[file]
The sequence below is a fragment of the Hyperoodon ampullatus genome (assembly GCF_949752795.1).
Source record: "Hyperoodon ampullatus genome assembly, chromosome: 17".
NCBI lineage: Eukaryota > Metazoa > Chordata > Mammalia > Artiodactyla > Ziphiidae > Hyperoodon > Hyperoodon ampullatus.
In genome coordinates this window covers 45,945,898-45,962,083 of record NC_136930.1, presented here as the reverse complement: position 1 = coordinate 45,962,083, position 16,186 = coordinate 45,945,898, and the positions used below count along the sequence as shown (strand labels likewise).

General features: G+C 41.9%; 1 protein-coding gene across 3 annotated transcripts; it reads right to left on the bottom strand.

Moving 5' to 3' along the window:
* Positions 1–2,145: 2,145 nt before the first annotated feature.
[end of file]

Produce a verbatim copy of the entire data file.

The sequence below is a fragment of the Hyperoodon ampullatus genome (assembly GCF_949752795.1).
Source record: "Hyperoodon ampullatus genome assembly, chromosome: 17".
NCBI lineage: Eukaryota > Metazoa > Chordata > Mammalia > Artiodactyla > Ziphiidae > Hyperoodon > Hyperoodon ampullatus.
In genome coordinates this window covers 45,945,898-45,962,083 of record NC_136930.1, presented here as the reverse complement: position 1 = coordinate 45,962,083, position 16,186 = coordinate 45,945,898, and the positions used below count along the sequence as shown (strand labels likewise).

General features: G+C 41.9%; 1 protein-coding gene across 3 annotated transcripts; it reads right to left on the bottom strand.

Moving 5' to 3' along the window:
* Positions 1–2,145: 2,145 nt before the first annotated feature.